There are only so many times in the life of an actor when she is required to sit naked among a herd of goats circling her nipples with lipstick.
For Susan Penhaligon, opportunity knocked just once, in the 1971 film version of Dylan Thomas's Under Milk Wood. However, it is not the scene that still fills her with horror, so much as the audition. "It took place in the middle of a Welsh field, in the middle of winter, and for some reason I turned up wearing hotpants. What was I thinking of?"
Still, she got the part, as Mae Rose Cottage, and got to share the credits with Richard Burton, Elizabeth Taylor and Peter O'Toole, not to mention the then-unknown David Jason, who played Nogood Boyo. That is what has sparked these memories, over a non-Dylan Thomas bottle of mineral water in a central London hotel. For she and Jason are reunited in A Touch of Frost, a two-parter to be transmitted on ITV tomorrow and Monday, in which she plays the love interest.
Sightings of Penhaligon have been relatively rare on television in recent years, although that's not for want of either trying or talent. Nor is it for want of experience. There was a time, indeed, when she was at least as well known as, say, Martine McCutcheon is now.
In 1976, she starred as pouting Prue Sorensen in the mini-series Bouquet of Barbed Wire, which was followed, agog, by more than 20 million viewers a week. Andrea Newman's steamy adaptation of her own novel revolved around the intense relationship between Prue and her father Peter (Frank Finlay). There were flashes of nudity too, and like other hormonal 14-year-olds, I watched as much as I could wangle. But Penhaligon gently corrects my recollection that the serial owed its notoriety to scenes of incest.
"There was inferred incest between Frank Finlay and myself," she says (she is still recognisably Prue, although any bright spark wishing to commission a sequel should be reminded that Prue topped herself in episode seven). "He loved me too much. But it was very subtle. Actually, I was one of the most moral characters. My mother got into bed with my husband, my father with his secretary, but I only slept with my husband. And yet a lot of the more salacious reaction seemed to land on my shoulders. I was completely at sea with it. I just didn't understand how to deal with the intrusion into my private life. These days there would be more support."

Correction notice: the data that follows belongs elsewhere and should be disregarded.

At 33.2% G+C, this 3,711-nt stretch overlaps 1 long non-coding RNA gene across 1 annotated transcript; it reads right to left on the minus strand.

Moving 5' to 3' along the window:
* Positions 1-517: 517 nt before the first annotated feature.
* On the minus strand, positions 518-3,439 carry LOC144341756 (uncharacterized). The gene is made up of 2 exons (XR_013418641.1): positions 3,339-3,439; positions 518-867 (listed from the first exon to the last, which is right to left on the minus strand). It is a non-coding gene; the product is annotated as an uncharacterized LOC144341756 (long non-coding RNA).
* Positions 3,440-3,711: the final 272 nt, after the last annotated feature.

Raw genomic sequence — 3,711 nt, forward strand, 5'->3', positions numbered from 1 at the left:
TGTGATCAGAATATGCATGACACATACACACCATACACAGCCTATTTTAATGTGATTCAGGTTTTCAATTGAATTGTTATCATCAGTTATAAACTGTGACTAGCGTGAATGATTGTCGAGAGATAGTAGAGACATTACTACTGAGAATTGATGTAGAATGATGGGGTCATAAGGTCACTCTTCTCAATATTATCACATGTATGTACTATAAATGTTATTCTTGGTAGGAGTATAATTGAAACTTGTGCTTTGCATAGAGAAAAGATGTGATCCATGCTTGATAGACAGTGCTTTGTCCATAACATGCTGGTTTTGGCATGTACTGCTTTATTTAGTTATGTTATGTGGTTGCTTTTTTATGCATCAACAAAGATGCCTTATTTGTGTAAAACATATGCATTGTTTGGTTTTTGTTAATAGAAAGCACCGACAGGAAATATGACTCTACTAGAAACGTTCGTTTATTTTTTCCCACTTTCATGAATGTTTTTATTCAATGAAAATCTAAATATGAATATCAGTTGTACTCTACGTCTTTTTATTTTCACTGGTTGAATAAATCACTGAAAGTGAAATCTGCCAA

But these days she might not have got the part. "Back then, the director and producer would look at the script and say, 'Let's see this actress, that actress, and we'll cast who's best'. Now, on television, it's the other way round. They get the actor or actress and then find a script to suit them. We've got a Hollywood system of star vehicles, which excludes a huge group of actors. It might make awards ceremonies more interesting if a wider range of people were involved. And, of course, another reason why there's not as much work for actors is because most programmes are about gardeners or houses or pest control." She smiles. "Having said that, I'm hooked on Pop Idol."
Penhaligon – a second cousin of the late Liberal MP David Penhaligon – was born in 1949 in the Philippines, where her father worked for Shell. When her parents' marriage ended, her mother, an actor, took her to live in St Ives, among the St Ives school of artists. "It was all very bohemian," she recalls. "One of my earliest memories is the smell of oil paint and wine, because they would drink, paint, drink, paint...."
Unsurprisingly, she decided to become an actor herself, and duly graduated from the Webber Douglas Academy of Dramatic Art. A period in rep followed (and she is still busy in the theatre, currently touring with David Soul in Deathtrap), but it was Bouquet of Barbed Wire that seemed likely to propel her to major stardom. Oddly, it never quite happened. Although she worked steadily as a jobbing actor, she suffered a crisis of confidence around six years ago, when the TV work started drying up.
"So I thought, 'if I can't be in them, I'll try to write them'. It was very naïve, and I wrote a screenplay in two weeks which was total rubbish. But I kept at it, and now Yorkshire TV have optioned a script I wrote with Neil Harrison, who plays John Lennon in the Bootleg Beatles. It's about a woman who wants to be a country and western singer, and a marriage that's gone wrong."
Penhaligon knows what she was writing about. She has been divorced three times, and has a son, Truan, by her second husband, the documentary-maker David Munro. Her third ex-husband is the actor Duncan Preston, Victoria Wood's leading man in Dinnerladies. "We are now back together," she says. "We didn't see each other for seven years, and then I rang him one day. It's the last thing I ever thought would happen to me, but I suppose some relationships don't end even when you think they have." Andrea Newman, sharpen your pencil.
'A Touch of Frost' is on Sunday and Monday at 9pm on ITV 1Reuse content